Jane Campion has once again become a vital part of pop culture discourse after her recent return to cinema, following a hiatus that lasted more than a decade. The director of acclaimed gems such as An Angel at My Table and The Piano, Campion has announced herself as a major artistic voice once again with her latest project The Power of the Dog.
Born in New Zealand, Campion studied visual arts during her college years which shaped her own artistic sensibilities. Throughout her career, she has maintained that she is influenced by artists like Frida Kahlo and Joseph Beuys in addition to other filmmakers. Since her very first short film, Campion has been drawing critical attention and acclaim.
In order to understand the creative vision behind The Power of the Dog and some of Campion’s other works, it is important to note the celebrated filmmaker’s taste in cinema. While talking to Criterion, Campion shed some light on this area by citing great masters such as Akira Kurosawa and Federico Fellini among other pioneers.
Talking about Kurosawa’s 1954 magnum opus Seven Samurai, Campion claimed that she loves to revisit the film periodically: “I love it for its balance of humour, drama, and its deep affection for our noble and flawed natures. When I remember the film I smile and enjoy very much the breadth of the characters, all the beautiful courageous, broken and romantic samurai. I too want to be one of those samurai, and I want to make such a strong and kind film.”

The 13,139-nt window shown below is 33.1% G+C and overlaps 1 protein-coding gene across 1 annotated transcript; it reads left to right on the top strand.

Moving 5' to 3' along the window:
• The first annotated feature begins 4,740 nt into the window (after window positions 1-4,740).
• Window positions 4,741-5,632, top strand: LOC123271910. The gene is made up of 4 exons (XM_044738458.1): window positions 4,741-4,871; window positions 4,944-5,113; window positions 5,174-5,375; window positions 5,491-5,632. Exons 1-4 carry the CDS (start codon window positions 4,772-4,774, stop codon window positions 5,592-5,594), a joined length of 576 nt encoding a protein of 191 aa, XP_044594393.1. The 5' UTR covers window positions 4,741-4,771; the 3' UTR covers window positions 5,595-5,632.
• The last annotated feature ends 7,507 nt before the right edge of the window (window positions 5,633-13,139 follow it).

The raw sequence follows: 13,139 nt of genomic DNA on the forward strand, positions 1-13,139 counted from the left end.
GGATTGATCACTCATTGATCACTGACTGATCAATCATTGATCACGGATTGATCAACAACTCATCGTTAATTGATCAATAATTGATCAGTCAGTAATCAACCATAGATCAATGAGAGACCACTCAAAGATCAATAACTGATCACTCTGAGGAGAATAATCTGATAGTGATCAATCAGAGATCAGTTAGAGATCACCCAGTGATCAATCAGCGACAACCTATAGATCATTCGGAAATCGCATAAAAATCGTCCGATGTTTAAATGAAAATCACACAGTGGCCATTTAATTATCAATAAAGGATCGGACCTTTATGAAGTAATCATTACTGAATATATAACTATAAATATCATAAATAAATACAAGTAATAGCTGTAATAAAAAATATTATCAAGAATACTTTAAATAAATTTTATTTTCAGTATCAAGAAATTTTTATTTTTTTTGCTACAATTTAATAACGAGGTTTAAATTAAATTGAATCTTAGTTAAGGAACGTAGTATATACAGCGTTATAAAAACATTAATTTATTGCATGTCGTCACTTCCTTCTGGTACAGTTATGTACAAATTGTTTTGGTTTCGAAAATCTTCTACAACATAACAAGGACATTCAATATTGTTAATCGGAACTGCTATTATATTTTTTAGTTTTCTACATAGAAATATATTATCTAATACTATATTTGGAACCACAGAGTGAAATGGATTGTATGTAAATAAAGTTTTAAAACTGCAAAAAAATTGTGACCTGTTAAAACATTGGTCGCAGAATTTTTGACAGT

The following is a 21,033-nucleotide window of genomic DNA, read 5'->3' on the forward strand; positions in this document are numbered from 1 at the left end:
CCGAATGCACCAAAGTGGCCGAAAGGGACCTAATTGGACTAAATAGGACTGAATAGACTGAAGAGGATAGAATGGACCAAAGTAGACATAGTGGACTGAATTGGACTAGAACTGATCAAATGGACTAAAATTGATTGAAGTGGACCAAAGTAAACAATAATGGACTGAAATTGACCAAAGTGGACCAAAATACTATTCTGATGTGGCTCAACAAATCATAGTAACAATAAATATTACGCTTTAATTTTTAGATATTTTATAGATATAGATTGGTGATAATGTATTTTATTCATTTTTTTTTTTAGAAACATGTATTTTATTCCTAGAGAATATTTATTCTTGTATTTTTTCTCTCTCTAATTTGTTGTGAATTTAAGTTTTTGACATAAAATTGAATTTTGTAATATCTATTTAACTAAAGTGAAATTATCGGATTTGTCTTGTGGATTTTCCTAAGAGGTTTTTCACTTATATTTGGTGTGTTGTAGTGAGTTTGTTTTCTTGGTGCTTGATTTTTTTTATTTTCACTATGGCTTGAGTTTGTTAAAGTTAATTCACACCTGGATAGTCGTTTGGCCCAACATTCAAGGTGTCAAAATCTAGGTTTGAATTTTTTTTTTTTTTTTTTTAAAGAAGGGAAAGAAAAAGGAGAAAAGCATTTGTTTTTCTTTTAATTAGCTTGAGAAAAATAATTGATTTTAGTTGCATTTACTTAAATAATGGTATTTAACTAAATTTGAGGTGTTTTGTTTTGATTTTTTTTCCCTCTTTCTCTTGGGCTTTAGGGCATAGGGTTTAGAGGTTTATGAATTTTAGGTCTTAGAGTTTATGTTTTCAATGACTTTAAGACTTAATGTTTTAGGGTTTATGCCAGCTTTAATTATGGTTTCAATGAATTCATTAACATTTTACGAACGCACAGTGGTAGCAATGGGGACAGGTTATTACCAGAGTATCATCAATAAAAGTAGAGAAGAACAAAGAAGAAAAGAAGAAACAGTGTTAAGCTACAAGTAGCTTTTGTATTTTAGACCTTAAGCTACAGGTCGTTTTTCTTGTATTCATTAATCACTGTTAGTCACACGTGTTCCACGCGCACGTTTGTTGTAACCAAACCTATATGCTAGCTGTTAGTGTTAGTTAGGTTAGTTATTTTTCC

Looking back on her formative years, Campion also revealed that her “first deep love in cinema” was none other than Luis Buñuel. According to the director, it was Buñuel who showed her how to look through human hypocrisy. “He is perfectly modern, bold, and clear. I found myself laughing in joy and amazement. He understands human nature while refusing to sentimentalise it,” she declared.
Campion also included Jean-Luc Godard’s bold 1963 masterpiece Contempt in her list, insisting that Godard was ahead of his time. She said: “No one today is as modern as Godard. There has never been a more daring conceptual, chic, and irreverent filmmaker. In Contempt it is not posturing but a fascinating portrait of a marriage unraveling. Funny, chic, beautiful Brigitte Bardot (for god’s sake) and haunting.”
Check out the list below.
Jane Campion’s favourite films:
- Seven Samurai (Akira Kurosawa, 1954)
- The Night Porter (Liliana Cavani, 1974)
- The Firemen’s Ball (Miloš Forman, 1967)
- That Obscure Object of Desire (Luis Buñuel, 1977)
- Contempt (Jean-Luc Godard, 1963)
- Tokyo Story (Yasujirō Ozu, 1953)
- La strada (Federico Fellini, 1954)
- Scenes from a Marriage (Ingmar Bergman, 1973)
- Samurai I: Musashi Miyamoto (Hiroshi Inagaki, 1954)
- Badlands (Terrence Malick, 1973)
Campion also expressed a deep admiration for the works of Federico Fellini. She said that she finds more beauty in his works as the years pass, echoing the sentiments of many other film fans. In her interview, Campion revealed that she had actually attended Fellini’s funeral in Rome.
“I don’t know why it is, but it is so, a spiritual truth, that both Coleridge and Fellini knew and tell in their respective stories,” Campion mused. “Fellini is the most fluent filmmaker of them all. His shots and storytelling are so at ease and elegant, it’s as if he’s thinking his shots through a camera in his mind and straight onto a screen.”